Emily Kessler is a Senior Fellow of the Society of Actuaries, where she focuses on research and education issues for pension actuaries, as well as on the implications of financial economics for the pension actuarial paradigm and understanding post-retirement risks. She also serves on the Advisory Board of Wharton’s Pension Research Council. She received her BA in mathematical methods in the social sciences with an emphasis in sociology from Northwestern University; she is also a Fellow of the Society of Actuaries.
Surya Kolluri is head of the TIAA Institute, where he oversees research on enhancing lifelong financial security and organizational effectiveness in higher education and the broader nonprofit sector. He also serves as advisor to the Wharton Social Impact Investing Initiative; serves on Wharton’s Pension Research Council Advisory Board; and sits on the board of the MA/NH Chapter of the US Alzheimer’s Association. Previously he worked at Bank of America, A.T. Kearney, Bain & Co. He earned his MBA at The Wharton School at the University of Pennsylvania, and his Master’s in mechanical engineering from Drexel University.
David Laibson is the Robert I. Goldman Professor of Economics at Harvard University, where he leads Harvard University’s Foundations of Human Behavior Initiative. His research focuses on behavioral economics. He serves on the board of the Health and Retirement Study (for the National Institutes of Health) and Harvard’s Pension Investment Committee; the Academic Research Council of the Consumer Financial Protection Bureau; and serves on the Advisory Board of Wharton’s Pension Research Council. He is also a member of the NBER, a Fellow of the Econometric Society, and the American Academy of Arts and Sciences. He earned his AB from Harvard University, his MsC from the London School of Economics, and his PhD from the Massachusetts Institute of Technology.
Annamaria Lusardi is the Denit Trust Distinguished Scholar and Chair Professor of Economics and Accountancy at The George Washington University School of Business, where she heads the GW Global Financial Literacy Excellence Center. She also serves on the Advisory Board of Wharton’s Pension Research Council. Her research focuses on financial literacy, household debt and decision-making, and personal finance. Previously, she taught at Dartmouth College, Princeton University, the University of Chicago Harris School of Public Policy, the University of Chicago Booth School of Business, Columbia Business School, and the Harvard Business School. She earned her BA in Economics from Bocconi University, and her Ph.D. in Economics from Princeton University.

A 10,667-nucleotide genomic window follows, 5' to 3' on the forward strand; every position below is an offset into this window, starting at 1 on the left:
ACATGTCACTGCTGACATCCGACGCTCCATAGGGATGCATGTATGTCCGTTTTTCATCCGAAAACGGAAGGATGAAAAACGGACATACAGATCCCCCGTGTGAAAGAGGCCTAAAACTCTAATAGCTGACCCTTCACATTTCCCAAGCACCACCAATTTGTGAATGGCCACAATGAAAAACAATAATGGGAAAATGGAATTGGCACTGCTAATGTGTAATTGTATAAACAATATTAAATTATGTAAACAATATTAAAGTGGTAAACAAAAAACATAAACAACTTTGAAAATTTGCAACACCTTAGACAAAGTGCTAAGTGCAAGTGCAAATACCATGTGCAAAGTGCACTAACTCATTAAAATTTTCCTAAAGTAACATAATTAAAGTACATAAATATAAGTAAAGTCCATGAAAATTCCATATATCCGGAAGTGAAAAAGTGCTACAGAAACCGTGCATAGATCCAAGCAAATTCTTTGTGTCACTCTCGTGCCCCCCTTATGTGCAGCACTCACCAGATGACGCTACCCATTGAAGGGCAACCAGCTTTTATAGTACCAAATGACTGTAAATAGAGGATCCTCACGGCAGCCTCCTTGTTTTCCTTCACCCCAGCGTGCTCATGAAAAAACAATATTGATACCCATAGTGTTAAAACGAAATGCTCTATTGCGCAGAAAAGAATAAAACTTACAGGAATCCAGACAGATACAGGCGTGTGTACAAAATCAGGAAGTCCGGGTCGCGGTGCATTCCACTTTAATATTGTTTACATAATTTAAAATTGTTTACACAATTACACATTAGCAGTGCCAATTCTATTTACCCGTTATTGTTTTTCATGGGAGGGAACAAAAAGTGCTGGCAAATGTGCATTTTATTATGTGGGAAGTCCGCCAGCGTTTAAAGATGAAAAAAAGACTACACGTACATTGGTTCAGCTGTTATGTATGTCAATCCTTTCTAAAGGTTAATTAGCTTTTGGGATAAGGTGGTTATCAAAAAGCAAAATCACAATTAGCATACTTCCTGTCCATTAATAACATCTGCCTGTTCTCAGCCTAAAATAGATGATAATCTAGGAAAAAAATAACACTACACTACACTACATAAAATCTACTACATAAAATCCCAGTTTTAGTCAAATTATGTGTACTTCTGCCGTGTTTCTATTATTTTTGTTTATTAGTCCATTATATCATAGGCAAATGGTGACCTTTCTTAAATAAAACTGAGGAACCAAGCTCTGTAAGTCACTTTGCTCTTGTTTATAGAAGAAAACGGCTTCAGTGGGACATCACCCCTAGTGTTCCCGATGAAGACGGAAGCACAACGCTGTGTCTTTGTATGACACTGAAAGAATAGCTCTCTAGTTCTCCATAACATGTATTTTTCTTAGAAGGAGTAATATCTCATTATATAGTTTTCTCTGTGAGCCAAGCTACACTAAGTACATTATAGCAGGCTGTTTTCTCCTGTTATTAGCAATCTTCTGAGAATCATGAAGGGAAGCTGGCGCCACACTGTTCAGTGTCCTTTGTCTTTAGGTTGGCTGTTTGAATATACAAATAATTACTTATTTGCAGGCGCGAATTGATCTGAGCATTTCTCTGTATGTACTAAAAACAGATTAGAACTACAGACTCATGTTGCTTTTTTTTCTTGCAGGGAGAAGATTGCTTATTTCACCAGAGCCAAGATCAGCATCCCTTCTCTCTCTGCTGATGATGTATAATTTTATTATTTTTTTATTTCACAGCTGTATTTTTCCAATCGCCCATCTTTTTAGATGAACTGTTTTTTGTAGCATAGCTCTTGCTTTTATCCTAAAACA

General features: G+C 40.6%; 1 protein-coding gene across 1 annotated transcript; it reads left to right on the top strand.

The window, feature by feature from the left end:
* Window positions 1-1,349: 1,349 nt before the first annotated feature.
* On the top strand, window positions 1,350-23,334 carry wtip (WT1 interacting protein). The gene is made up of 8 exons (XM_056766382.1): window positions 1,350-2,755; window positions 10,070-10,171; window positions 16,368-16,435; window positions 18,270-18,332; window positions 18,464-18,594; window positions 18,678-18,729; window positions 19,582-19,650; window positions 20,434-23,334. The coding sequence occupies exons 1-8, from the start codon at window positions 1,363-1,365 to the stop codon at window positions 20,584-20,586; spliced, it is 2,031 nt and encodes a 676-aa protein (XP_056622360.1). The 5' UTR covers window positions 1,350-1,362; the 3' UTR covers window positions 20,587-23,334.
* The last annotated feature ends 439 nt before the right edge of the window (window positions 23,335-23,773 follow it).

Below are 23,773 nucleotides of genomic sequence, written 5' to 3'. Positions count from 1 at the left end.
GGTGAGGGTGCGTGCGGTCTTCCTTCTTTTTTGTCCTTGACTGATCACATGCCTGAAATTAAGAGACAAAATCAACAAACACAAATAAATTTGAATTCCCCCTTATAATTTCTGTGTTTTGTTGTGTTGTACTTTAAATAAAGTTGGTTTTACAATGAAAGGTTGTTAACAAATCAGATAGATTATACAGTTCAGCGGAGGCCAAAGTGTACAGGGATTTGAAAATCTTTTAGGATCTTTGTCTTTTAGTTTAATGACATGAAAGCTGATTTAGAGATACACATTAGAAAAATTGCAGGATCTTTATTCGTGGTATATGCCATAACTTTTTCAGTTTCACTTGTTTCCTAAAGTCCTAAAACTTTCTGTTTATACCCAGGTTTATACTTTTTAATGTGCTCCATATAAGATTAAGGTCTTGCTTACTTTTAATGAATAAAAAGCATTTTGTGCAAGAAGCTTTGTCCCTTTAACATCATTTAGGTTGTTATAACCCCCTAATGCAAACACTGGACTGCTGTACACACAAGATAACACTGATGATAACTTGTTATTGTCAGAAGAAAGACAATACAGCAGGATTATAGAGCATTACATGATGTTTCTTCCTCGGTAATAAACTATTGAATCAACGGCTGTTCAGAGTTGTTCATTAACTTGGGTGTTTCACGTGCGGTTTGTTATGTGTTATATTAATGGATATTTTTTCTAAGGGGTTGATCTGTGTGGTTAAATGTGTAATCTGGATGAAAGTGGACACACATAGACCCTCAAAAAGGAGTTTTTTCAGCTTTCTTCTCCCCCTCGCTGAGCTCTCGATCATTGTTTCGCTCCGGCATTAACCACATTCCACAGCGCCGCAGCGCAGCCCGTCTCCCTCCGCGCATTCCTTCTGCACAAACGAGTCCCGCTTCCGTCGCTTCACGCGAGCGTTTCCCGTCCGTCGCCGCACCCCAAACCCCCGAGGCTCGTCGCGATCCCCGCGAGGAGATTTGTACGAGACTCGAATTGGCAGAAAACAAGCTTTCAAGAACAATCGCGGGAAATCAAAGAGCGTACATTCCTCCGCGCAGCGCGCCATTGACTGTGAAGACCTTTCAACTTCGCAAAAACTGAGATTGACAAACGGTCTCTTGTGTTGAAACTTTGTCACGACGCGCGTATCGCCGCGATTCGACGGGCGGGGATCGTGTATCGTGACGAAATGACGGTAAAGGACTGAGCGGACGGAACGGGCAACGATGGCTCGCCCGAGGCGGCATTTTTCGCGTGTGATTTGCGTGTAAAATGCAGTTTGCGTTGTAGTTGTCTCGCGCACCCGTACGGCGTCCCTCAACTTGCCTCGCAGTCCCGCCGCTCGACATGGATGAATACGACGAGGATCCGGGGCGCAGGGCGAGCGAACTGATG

Jeannine Markoe Raymond is Director of Federal Relations for the National Association of State Retirement Administrators where she advocates for the interests of NASRA members before policymakers; she also is a liaison to other professional associations, interest groups, and policy organizations. She also serves on the Advisory Board of Wharton’s Pension Research Council. Previously she was a legislative analyst for the Government Finance Officers Association, and she also worked for the California Debt Advisory Commission within the California State Treasurer’s Office. She received her BA in economics from the University of California, San Diego, and her MS with honors in public administration and intergovernmental management from the University of Southern California.
Nikolai Roussanov is Moise Y. Safra Professor of Finance at the Wharton School of the University of Pennsylvania, and Research Associate at the National Bureau of Economic Research. He also serves on the Advisory Board of Wharton’s Pension Research Council. His research focuses on interactions between asset pricing and macroeconomics, including equity, fixed income, currency, and commodity markets; he also explores entrepreneurship and individual financial behavior. He received his undergraduate degree in mathematics from Harvard College and his Ph.D. in Finance from the University of Chicago.